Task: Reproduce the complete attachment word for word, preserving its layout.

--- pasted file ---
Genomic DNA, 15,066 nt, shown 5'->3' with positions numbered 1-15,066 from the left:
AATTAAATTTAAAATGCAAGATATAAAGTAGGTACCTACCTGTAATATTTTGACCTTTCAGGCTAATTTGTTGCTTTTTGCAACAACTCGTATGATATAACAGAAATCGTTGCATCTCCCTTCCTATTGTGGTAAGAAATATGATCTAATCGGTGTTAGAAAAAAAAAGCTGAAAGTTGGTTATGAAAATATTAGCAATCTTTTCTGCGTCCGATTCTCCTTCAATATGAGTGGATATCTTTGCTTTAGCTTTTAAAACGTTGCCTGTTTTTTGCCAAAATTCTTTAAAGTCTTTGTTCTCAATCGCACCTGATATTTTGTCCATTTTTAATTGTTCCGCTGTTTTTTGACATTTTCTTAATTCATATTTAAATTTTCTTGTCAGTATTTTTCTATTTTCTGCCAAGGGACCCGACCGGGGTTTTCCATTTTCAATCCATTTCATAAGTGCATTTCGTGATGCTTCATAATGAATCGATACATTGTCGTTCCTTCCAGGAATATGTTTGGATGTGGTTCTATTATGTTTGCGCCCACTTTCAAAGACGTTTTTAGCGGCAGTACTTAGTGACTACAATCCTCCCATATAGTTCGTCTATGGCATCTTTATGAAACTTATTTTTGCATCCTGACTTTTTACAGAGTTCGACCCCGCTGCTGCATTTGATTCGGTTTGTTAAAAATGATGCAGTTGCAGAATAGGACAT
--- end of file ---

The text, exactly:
Genomic DNA, 15,066 nt, shown 5'->3' with positions numbered 1-15,066 from the left:
AATTAAATTTAAAATGCAAGATATAAAGTAGGTACCTACCTGTAATATTTTGACCTTTCAGGCTAATTTGTTGCTTTTTGCAACAACTCGTATGATATAACAGAAATCGTTGCATCTCCCTTCCTATTGTGGTAAGAAATATGATCTAATCGGTGTTAGAAAAAAAAAGCTGAAAGTTGGTTATGAAAATATTAGCAATCTTTTCTGCGTCCGATTCTCCTTCAATATGAGTGGATATCTTTGCTTTAGCTTTTAAAACGTTGCCTGTTTTTTGCCAAAATTCTTTAAAGTCTTTGTTCTCAATCGCACCTGATATTTTGTCCATTTTTAATTGTTCCGCTGTTTTTTGACATTTTCTTAATTCATATTTAAATTTTCTTGTCAGTATTTTTCTATTTTCTGCCAAGGGACCCGACCGGGGTTTTCCATTTTCAATCCATTTCATAAGTGCATTTCGTGATGCTTCATAATGAATCGATACATTGTCGTTCCTTCCAGGAATATGTTTGGATGTGGTTCTATTATGTTTGCGCCCACTTTCAAAGACGTTTTTAGCGGCAGTACTTAGTGACTACAATCCTCCCATATAGTTCGTCTATGGCATCTTTATGAAACTTATTTTTGCATCCTGACTTTTTACAGAGTTCGACCCCGCTGCTGCATTTGATTCGGTTTGTTAAAAATGATGCAGTTGCAGAATAGGACAT